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The cowardice of european pacifism [Pramen – Belarus]

Belarus. What follows is another statement by Pramen.

Originally published by Pramen.

Eight months have passed since the start of the full-scale invasion of Ukraine by Russian troops. Tens of thousands of people have been killed, many towns and villages are in ruins, and the torture of the Kremlin regime in the occupied territories continues unabated. Nevertheless, among Western anarchists and leftists the voices of pacifists continue to be loud. Those who call on Ukrainian soldiers to lay down their arms and stop resisting the Russian invasion.

It would seem that eight months is enough time to thoroughly study the issue of the war and to understand the balance of power and the meaning of surrender for Ukrainian society. But pacifists ignore reality and insist on some magical world in which they support thousands of defectors from Ukraine/Belarus/Russia while setting aside the political reality of the region. Western pacifists, hoping to somehow intervene in the conflict, begin working with dubious organizations from Belarus and Russia.

Crowdfunding for Olga Karach

In the case of Belarus, we are primarily talking about Olga Karach, who since March has been leading a campaign called “no means no”[1]. Karach is known for her grant money laundering schemes through “Our House” (Nash Dom). Only now the division of European grants has become much more complicated, and the EU support in Ukraine goes primarily to Ukrainian and European NGOs, not to Belarusian ones. But it is not a problem for the initiative Karach, because there are enough people in Europe who are ready to donate thousands of euros to help the Belarusian military draft dodgers. And we are not just talking about people, but about European leftists and anarchists actively raising money for the defectors. The left’s support for “our home” reaches such an absurd level that activists in Berlin illegally held an ad busting campaign[2] advertising a “no means no” campaign with an appeal to donate money there.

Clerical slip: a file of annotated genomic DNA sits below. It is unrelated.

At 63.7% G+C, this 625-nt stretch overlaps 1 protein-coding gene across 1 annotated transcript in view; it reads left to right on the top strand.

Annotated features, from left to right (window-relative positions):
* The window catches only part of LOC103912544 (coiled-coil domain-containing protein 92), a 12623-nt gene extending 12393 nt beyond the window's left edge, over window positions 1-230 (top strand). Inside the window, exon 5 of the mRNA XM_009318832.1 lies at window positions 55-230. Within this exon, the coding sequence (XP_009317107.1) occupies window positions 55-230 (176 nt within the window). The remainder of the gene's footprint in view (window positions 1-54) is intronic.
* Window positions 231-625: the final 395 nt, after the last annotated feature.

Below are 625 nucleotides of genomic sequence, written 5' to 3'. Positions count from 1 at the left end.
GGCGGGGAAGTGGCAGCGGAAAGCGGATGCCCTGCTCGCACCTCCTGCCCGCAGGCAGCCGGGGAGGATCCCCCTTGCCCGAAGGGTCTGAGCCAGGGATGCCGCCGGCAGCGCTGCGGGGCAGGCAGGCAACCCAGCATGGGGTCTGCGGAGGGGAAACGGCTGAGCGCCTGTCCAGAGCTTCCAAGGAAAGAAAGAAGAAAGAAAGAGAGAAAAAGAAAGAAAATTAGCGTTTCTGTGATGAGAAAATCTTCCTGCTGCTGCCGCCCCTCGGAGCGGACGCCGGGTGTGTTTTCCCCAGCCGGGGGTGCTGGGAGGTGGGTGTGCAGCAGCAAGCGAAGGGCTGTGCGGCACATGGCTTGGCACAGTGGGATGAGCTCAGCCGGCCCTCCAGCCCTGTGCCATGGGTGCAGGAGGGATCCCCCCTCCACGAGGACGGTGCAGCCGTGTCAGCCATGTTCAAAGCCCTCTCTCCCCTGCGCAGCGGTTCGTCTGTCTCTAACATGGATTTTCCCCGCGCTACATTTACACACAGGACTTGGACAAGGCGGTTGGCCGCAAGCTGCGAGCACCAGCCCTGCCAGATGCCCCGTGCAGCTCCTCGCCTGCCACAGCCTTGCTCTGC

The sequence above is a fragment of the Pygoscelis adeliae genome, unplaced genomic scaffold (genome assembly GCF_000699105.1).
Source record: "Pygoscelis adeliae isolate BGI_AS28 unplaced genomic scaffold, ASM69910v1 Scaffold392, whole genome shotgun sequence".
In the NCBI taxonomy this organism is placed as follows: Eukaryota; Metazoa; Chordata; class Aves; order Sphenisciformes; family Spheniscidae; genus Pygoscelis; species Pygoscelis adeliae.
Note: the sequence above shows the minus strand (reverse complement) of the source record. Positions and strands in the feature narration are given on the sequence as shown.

And Olga knows how to satisfy the hunger of pacifists – from a personal conversation with one of the German leftists working with “our house,” we learned that Karach managed to help tens of thousands of Belarusian deserters who have left the country since the war began. Who these people are remains a mystery, but there is no doubt that Karach has a separate budget collected from the European Left for each deserter.

Olga Karach is not the only case of attempts to raise money for her own projects under the guise of the war in Ukraine. We have told about her because for us this case is the most known and the organization itself has long been known to Belarusians, but is little known in the European environment. So if you donate money to support certain groups resisting the Russian invasion, don’t be lazy and contact your comrades from the region for more information on the situation. Otherwise your efforts will be used by people whose goals are very far from your own.

Our house, like some other groups (KRAS-MAT, for example), creates a reality in which supporting defectors here and now can affect the war. It can’t. And if in 8 months the pacifists couldn’t figure that out, it’s hard to imagine anyone being able to change their minds. The amount of political or social defection is so insignificant that it is strange to even begin to talk about it. Yes, thousands of Russians fled Russia after the announcement of mobilization, but even if we ignore the fact that some of these fugitives were still riding the streets of Moscow or Irkutsk with “Z” yesterday, there is still a huge number of “patriots” in Russia who would rather die in Ukraine than rebel against the Kremlin. The protests in Russia’s regions that began in the first week of the mobilization were suppressed, and without support throughout the country, local pockets of resistance are doomed to fail.